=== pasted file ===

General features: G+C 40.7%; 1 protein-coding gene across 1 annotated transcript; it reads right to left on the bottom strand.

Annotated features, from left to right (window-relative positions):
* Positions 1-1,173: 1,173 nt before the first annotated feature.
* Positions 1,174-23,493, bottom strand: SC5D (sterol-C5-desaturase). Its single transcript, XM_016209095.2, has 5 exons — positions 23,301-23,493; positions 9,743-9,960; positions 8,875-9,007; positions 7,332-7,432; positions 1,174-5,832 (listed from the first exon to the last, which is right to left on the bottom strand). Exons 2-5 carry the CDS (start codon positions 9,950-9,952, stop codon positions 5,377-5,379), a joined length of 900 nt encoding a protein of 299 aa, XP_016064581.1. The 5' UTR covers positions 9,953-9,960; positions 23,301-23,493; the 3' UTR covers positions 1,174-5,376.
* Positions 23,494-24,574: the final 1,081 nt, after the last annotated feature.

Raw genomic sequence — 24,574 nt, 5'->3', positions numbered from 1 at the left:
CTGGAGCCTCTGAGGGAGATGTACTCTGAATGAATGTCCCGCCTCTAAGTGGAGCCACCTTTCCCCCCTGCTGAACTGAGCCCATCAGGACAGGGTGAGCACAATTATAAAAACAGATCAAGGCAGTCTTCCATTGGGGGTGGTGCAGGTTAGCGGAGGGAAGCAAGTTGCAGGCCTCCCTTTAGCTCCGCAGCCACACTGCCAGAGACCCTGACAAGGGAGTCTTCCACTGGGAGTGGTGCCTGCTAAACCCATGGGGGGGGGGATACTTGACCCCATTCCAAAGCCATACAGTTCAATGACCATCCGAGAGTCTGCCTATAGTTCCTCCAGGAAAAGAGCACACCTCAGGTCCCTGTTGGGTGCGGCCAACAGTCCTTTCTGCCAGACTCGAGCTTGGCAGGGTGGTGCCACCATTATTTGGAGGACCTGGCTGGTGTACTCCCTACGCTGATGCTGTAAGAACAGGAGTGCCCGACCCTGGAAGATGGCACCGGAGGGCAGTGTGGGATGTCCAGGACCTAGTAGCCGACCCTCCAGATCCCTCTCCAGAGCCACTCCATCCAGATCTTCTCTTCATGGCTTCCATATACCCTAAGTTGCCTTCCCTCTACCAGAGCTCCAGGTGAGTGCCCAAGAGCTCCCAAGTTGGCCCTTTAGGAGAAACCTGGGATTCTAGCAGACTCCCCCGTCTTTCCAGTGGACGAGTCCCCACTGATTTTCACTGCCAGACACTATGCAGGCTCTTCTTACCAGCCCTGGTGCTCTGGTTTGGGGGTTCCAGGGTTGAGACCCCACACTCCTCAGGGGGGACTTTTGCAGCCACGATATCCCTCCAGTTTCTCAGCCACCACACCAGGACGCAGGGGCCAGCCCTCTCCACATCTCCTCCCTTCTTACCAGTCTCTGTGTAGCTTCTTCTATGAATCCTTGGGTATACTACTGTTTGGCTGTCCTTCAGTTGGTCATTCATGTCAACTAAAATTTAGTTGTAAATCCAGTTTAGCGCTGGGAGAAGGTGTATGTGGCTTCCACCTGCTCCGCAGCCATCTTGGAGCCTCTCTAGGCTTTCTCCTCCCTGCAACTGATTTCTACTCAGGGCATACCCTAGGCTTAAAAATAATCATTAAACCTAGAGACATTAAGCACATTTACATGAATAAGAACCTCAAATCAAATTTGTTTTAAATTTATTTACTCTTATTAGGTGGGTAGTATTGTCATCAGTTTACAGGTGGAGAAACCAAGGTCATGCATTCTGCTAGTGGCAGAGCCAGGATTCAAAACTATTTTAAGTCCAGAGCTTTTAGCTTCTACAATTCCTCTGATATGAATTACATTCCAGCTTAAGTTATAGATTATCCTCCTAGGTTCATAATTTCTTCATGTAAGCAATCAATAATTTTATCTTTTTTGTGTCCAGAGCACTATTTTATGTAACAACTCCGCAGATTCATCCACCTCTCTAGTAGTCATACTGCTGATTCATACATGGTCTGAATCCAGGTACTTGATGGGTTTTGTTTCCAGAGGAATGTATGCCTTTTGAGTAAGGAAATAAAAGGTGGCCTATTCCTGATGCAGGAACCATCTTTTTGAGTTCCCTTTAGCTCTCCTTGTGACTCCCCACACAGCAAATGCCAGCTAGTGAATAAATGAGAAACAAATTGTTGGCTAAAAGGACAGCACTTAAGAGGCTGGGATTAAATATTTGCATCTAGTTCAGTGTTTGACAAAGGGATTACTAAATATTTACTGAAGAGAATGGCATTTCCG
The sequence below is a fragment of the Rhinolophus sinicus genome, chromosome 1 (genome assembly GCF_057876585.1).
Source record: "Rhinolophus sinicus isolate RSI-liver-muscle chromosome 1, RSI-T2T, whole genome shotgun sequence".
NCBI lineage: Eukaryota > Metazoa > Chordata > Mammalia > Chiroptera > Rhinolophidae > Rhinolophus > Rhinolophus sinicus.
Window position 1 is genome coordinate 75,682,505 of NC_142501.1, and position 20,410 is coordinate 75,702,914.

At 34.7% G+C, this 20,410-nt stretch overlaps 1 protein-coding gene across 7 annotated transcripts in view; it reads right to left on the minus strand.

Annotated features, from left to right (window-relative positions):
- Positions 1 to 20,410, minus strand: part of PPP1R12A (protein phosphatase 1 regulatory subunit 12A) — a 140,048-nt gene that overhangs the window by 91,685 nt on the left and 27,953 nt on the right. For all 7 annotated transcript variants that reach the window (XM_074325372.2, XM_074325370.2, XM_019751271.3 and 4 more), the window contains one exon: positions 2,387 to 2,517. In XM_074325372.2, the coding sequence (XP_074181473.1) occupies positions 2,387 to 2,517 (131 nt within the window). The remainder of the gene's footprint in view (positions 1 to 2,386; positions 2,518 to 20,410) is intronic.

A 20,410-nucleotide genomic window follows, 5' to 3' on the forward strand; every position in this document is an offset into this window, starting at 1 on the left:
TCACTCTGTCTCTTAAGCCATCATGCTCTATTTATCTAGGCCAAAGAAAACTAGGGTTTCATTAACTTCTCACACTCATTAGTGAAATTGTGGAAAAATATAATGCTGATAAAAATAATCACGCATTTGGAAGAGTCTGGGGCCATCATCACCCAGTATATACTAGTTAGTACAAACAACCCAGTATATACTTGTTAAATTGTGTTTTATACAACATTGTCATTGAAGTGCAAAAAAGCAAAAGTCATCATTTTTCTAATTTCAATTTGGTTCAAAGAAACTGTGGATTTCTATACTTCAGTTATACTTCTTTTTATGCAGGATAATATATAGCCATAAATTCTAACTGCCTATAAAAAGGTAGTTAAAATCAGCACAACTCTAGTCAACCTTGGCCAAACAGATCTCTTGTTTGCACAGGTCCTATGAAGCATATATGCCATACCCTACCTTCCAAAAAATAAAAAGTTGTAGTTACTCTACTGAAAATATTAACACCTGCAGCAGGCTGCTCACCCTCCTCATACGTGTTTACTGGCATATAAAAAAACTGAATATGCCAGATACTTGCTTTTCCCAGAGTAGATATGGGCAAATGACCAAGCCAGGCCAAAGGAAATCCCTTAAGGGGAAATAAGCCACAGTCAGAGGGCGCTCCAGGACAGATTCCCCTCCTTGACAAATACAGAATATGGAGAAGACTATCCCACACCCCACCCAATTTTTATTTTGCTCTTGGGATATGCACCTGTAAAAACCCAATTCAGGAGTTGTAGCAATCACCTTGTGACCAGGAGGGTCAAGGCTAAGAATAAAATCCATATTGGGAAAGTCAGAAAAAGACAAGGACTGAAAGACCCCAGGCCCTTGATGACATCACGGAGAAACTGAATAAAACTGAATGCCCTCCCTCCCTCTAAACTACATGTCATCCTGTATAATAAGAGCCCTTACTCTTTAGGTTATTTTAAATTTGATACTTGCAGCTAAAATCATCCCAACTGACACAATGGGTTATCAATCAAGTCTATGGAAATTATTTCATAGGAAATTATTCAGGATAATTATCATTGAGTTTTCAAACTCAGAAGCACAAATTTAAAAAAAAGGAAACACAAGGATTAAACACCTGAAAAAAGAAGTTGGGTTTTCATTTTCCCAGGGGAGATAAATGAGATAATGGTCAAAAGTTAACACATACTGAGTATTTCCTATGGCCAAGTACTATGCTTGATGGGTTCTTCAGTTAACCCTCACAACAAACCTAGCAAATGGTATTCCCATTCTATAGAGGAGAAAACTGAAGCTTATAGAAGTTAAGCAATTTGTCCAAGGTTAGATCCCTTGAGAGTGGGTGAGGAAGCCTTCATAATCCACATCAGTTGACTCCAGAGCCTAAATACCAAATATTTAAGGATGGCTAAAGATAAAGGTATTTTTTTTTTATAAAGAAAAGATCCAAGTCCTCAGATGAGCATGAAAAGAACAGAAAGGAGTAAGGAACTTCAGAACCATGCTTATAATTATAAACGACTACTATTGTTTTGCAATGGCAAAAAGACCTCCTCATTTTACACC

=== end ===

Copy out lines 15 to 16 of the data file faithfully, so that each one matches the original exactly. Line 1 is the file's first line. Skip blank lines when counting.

A 20,410-nucleotide genomic window follows, 5' to 3' on the forward strand; every position in this document is an offset into this window, starting at 1 on the left:
TCACTCTGTCTCTTAAGCCATCATGCTCTATTTATCTAGGCCAAAGAAAACTAGGGTTTCATTAACTTCTCACACTCATTAGTGAAATTGTGGAAAAATATAATGCTGATAAAAATAATCACGCATTTGGAAGAGTCTGGGGCCATCATCACCCAGTATATACTAGTTAGTACAAACAACCCAGTATATACTTGTTAAATTGTGTTTTATACAACATTGTCATTGAAGTGCAAAAAAGCAAAAGTCATCATTTTTCTAATTTCAATTTGGTTCAAAGAAACTGTGGATTTCTATACTTCAGTTATACTTCTTTTTATGCAGGATAATATATAGCCATAAATTCTAACTGCCTATAAAAAGGTAGTTAAAATCAGCACAACTCTAGTCAACCTTGGCCAAACAGATCTCTTGTTTGCACAGGTCCTATGAAGCATATATGCCATACCCTACCTTCCAAAAAATAAAAAGTTGTAGTTACTCTACTGAAAATATTAACACCTGCAGCAGGCTGCTCACCCTCCTCATACGTGTTTACTGGCATATAAAAAAACTGAATATGCCAGATACTTGCTTTTCCCAGAGTAGATATGGGCAAATGACCAAGCCAGGCCAAAGGAAATCCCTTAAGGGGAAATAAGCCACAGTCAGAGGGCGCTCCAGGACAGATTCCCCTCCTTGACAAATACAGAATATGGAGAAGACTATCCCACACCCCACCCAATTTTTATTTTGCTCTTGGGATATGCACCTGTAAAAACCCAATTCAGGAGTTGTAGCAATCACCTTGTGACCAGGAGGGTCAAGGCTAAGAATAAAATCCATATTGGGAAAGTCAGAAAAAGACAAGGACTGAAAGACCCCAGGCCCTTGATGACATCACGGAGAAACTGAATAAAACTGAATGCCCTCCCTCCCTCTAAACTACATGTCATCCTGTATAATAAGAGCCCTTACTCTTTAGGTTATTTTAAATTTGATACTTGCAGCTAAAATCATCCCAACTGACACAATGGGTTATCAATCAAGTCTATGGAAATTATTTCATAGGAAATTATTCAGGATAATTATCATTGAGTTTTCAAACTCAGAAGCACAAATTTAAAAAAAAGGAAACACAAGGATTAAACACCTGAAAAAAGAAGTTGGGTTTTCATTTTCCCAGGGGAGATAAATGAGATAATGGTCAAAAGTTAACACATACTGAGTATTTCCTATGGCCAAGTACTATGCTTGATGGGTTCTTCAGTTAACCCTCACAACAAACCTAGCAAATGGTATTCCCATTCTATAGAGGAGAAAACTGAAGCTTATAGAAGTTAAGCAATTTGTCCAAGGTTAGATCCCTTGAGAGTGGGTGAGGAAGCCTTCATAATCCACATCAGTTGACTCCAGAGCCTAAATACCAAATATTTAAGGATGGCTAAAGATAAAGGTATTTTTTTTTTATAAAGAAAAGATCCAAGTCCTCAGATGAGCATGAAAAGAACAGAAAGGAGTAAGGAACTTCAGAACCATGCTTATAATTATAAACGACTACTATTGTTTTGCAATGGCAAAAAGACCTCCTCATTTTACACC